mLearning—short for mobile learning—is picking up steam with health systems due to a workforce on the move. I often see companies try to shrink their eLearning courseware to fit pocket-sized devices. But mLearning isn’t just miniaturized eLearning as I discussed in my previous post on how to tell when eLearning or mLearning is a better choice.
Do your mobile-learners a favor ̶ avoid these six common mistakes as you convert existing eLearning to mLearning:
- Migrating an eLearning course as-is to the mobile platform. Evaluate your eLearning content and use storyboards to plan for smaller screen sizes. Advanced planning can show changes you’ll need for a course to succeed as mLearning. With eLearning, a course is likely to be 20 minutes or longer. The recommended length for mLearning is three to 10 minutes. Break your content into bite-sized chunks, with each screen conveying a single idea, and each lesson having a small learning objective.
- Ignoring the context of mobile learners. Employees are likely to access mLearning on the go. You can’t count on their undivided attention. They may use it for 10 minutes over a cup of coffee or while waiting in an airport. Their environment could be crowded, noisy and subject to interruption. Design your content so it can be consumed in short bursts.
- Designing for one device only. Learners may access mLearning from a plethora of portable electronic devices: mobile phones, tablets and digital readers of all sizes. Who knows what the future has in store? Design your content so it works on multiple devices.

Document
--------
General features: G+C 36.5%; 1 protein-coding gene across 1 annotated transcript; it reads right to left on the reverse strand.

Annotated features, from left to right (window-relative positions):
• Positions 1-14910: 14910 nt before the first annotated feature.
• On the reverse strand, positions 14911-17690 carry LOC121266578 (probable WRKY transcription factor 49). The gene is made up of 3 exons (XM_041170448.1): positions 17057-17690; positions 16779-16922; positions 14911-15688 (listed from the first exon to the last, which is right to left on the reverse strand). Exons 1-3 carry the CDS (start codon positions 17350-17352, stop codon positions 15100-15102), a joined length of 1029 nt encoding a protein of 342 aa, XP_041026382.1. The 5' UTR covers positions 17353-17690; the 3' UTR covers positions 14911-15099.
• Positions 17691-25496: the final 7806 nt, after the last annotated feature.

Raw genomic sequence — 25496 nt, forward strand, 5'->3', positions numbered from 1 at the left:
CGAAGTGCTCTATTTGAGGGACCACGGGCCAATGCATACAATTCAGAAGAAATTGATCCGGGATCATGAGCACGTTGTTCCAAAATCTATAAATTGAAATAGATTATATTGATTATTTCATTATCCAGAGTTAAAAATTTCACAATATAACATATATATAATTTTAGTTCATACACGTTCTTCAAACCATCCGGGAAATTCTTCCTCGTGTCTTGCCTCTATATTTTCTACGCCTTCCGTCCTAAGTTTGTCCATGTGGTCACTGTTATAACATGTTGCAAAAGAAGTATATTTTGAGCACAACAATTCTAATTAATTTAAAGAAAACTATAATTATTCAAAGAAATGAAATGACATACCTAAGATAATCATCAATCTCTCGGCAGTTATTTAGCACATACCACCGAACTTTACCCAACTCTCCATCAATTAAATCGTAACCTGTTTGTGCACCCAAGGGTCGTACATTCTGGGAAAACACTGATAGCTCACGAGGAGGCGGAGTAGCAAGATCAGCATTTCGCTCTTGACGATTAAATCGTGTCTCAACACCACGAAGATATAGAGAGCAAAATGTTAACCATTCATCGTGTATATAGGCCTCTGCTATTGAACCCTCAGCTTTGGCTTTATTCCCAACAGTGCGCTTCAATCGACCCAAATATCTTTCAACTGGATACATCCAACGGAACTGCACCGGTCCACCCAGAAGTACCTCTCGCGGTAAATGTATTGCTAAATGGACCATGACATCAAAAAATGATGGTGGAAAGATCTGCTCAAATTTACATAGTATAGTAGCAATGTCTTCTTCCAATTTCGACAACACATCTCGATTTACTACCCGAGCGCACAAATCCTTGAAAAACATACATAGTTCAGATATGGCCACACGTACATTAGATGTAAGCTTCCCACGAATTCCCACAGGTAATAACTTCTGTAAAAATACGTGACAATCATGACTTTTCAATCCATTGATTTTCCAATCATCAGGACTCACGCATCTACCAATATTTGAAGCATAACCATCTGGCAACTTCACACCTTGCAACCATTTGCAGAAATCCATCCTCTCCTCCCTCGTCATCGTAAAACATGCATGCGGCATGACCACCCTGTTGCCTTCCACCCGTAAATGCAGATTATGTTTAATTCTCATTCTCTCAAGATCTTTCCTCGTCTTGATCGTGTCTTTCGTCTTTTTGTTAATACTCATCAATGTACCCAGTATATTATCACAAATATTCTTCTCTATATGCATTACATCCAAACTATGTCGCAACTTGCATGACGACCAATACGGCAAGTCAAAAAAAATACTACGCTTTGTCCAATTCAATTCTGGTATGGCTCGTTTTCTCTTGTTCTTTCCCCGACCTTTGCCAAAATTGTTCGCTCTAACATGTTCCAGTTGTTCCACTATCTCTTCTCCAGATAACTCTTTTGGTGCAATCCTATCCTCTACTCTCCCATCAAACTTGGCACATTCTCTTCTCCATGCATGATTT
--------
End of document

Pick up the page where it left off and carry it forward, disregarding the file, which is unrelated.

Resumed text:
- Ignoring the constraints of mobile devices. Keep in mind that your learners will be staring at a small screen. The detail you can display in an eLearning graphic will disappear on mobile. You’ll need to redesign your graphics, such as breaking a graph down into multiple screens. Will bandwidth-hogging video work if learners have spotty Wi-Fi connections or low batteries? Keep animations and interactions to a minimum. Not all devices support Flash content, so consider republishing the source files to HTML5.
- Making learners type a lot or point with precision. Your learners will be using on-screen keyboards and pointing with their fingers. Avoid having the user enter text ̶ it takes too long and is prone to error on a small device. You may need to redesign or eliminate activities that rely on a mouse.
- Launching without adequate testing. Don’t make your users suffer through your mistakes. Find them yourself before you go live. Give yourself plenty of time for testing ̶ on multiple devices or on simulators.What’s your biggest mLearning win? Post a comment to share how you’re meeting the training needs of your mobile employees.